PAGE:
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IICSA Independent Inquiry into Child Sexual Abuse

Child sexual exploitation by organised networks Investigation Report

Contents

H.7: Predictive analytics

20. Avon and Somerset Police uses modelling to collect data about offenders, through the TRAP system.[1] This identifies suspects from a cohort of subjects, who are given a score indicative of their risk of carrying out child sexual exploitation offences. A score is based on a number of factors which are common to identified suspects, such as having “sexual offences, violent offences, antisocial behaviour, drugs, criminality with children, links to MISPERs [missing persons], links to gangs and organised crime groups and trafficking”.[2] Officers within Operation Topaz then consider whether to flag an individual based on that score and other intelligence, before deciding whether and how to intervene based on the views of the analyst, the researcher, the police sergeant and partners, as well as the score.[3] From TRAP, a weekly ‘offender’ list is circulated between multi-agency partners, which includes the reason why each subject has been identified.[4]

21. Bristol City Council uses its Think Family Database to create a profile of children at risk of sexual exploitation. This brings together 35 different datasets about children from education, housing services, the police, welfare systems, the number of episodes of children going missing and mental health concerns.[5] The ‘Insight’ team, funded jointly with the police, used that data to create a predictive risk model to analyse the extent to which children are at risk of sexual exploitation.[6] The model produces an initial score for each child based on known risk factors (such as episodes of going missing). Their risk level is then analysed, based on wider information.[7]

22. The Think Family Database also produces a weekly, automated list of children at heightened risk of sexual exploitation, which is provided to Avon and Somerset Police’s Operation Topaz. This list is then analysed alongside flags on the Operation Topaz system to create a ‘victim list’ which is shared with partner agencies at multi-agency meetings every four weeks.[8] In June 2020, for example, more than 1,000 children in the force area were identified as at heightened risk of sexual exploitation.[9] Avon and Somerset Police told us that this allows them to understand who may be vulnerable to sexual exploitation so that it can support them proactively, rather than reactively when they come to the attention of professionals.[10]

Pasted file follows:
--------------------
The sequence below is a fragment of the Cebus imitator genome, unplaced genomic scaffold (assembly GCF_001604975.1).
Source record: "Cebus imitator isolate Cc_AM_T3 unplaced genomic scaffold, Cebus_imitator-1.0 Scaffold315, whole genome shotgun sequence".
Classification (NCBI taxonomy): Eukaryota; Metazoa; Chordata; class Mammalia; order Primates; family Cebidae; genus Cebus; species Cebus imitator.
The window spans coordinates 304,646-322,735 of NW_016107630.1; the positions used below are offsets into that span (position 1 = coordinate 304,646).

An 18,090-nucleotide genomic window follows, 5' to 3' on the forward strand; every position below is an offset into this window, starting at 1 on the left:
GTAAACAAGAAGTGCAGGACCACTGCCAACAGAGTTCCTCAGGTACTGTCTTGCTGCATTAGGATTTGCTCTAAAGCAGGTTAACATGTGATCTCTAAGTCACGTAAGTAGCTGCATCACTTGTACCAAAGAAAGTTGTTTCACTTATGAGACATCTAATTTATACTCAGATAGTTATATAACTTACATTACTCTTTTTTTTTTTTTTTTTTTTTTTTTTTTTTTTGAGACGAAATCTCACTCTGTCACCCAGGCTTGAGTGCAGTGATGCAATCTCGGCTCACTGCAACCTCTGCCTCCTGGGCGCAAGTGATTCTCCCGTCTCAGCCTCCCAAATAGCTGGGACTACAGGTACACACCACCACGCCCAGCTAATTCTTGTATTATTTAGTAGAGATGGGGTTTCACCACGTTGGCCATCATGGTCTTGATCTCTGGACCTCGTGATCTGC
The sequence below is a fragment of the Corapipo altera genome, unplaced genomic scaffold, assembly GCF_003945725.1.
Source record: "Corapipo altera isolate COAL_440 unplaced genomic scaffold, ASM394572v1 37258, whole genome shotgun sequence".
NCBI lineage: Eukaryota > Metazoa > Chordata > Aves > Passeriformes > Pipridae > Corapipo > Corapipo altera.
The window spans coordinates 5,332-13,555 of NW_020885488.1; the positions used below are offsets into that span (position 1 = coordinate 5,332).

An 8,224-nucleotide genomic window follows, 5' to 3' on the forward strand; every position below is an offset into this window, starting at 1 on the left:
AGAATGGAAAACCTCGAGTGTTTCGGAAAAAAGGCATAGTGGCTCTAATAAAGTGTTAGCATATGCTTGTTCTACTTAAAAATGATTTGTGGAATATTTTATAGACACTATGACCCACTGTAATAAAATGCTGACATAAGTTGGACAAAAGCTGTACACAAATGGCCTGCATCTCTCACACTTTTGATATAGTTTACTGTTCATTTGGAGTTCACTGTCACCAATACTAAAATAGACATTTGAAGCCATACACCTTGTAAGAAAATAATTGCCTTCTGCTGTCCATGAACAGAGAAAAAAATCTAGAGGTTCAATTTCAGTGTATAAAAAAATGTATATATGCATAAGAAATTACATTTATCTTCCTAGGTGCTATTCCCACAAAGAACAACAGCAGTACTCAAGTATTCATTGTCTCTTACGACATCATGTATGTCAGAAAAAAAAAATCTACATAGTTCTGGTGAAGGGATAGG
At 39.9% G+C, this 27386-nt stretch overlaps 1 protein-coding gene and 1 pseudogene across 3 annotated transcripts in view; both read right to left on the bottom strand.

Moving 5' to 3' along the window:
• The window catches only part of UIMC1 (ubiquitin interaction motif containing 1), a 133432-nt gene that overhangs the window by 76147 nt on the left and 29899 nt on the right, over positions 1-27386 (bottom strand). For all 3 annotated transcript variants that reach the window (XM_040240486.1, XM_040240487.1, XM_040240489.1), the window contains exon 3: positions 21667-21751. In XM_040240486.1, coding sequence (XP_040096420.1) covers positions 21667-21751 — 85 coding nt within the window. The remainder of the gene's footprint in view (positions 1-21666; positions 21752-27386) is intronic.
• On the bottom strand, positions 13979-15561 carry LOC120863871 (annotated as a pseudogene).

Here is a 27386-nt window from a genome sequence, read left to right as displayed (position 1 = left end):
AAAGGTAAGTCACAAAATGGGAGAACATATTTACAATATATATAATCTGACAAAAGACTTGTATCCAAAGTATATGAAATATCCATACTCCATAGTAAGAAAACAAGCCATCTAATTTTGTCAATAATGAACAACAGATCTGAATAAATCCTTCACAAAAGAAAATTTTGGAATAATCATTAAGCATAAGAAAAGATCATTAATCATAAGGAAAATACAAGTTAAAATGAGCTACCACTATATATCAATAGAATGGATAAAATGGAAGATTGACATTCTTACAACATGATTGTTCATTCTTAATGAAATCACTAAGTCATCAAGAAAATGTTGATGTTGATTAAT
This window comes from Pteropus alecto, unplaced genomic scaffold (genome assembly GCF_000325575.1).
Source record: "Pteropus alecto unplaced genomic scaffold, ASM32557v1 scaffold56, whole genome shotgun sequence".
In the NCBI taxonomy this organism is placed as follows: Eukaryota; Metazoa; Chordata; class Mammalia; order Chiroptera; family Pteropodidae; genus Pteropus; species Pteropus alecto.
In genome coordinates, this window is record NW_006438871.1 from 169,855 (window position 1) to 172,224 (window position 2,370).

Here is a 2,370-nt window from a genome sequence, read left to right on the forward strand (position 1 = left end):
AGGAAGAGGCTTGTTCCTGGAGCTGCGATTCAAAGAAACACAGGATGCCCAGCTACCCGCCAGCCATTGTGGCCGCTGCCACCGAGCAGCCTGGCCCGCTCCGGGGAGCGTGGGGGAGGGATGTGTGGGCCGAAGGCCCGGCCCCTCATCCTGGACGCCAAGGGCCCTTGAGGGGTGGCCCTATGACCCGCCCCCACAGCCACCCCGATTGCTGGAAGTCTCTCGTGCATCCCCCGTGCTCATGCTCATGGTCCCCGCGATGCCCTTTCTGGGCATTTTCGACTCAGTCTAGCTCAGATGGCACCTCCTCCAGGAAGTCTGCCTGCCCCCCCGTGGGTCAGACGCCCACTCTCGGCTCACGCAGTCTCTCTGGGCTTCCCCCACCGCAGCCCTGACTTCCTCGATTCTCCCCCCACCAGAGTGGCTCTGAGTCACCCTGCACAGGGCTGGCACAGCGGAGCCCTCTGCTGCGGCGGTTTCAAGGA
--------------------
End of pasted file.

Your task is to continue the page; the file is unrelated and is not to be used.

23. The use of predictive analytics to identify children at risk in Bristol and elsewhere has been subject to press comment and academic review.[11] Concerns have been raised about the quality of the data inputted into the model, the risk of reinforcing the errors and biases of those making the original records and the potential to focus on factors linked to socio-economic and racial discrimination.[12] Bristol City Council responded to many of the issues raised and was clear that the model identified vulnerability but did not replace professional judgement.[13] It described the model as ‘mirroring’:

it’s not predicting you will be sexually exploited … it’s saying you are demonstrating exactly the same characteristics and behaviours as someone who was sexually exploited”.[14]

24. Bristol’s statistical analysis of the model in September 2020 found it to have ‘Very Strong’ precision (“how accurately the model found those who go on to be sexually exploited”) and ‘Very Strong’ recall (“the % of young people that were sexually exploited that the model found”).[15]

25. However, research published in September 2020 by What Works for Children’s Social Care was more cautious about predictive models in other areas. It found that, of predictive models used in four different areas, none had sufficient precision to be considered a success. They missed four out of every five children at risk (false negatives) and of the children the models did identify as being at risk, they were wrong six out of ten times (false positives). The improved collection and use of data is critical to the response to child sexual exploitation but it is important that agencies do not over-rely upon it. Caution must be exercised; predictive analytics on its own may produce too many misleading assessments. While it may be a helpful supplement, predictive analytics should not be used as a principal tool.

References

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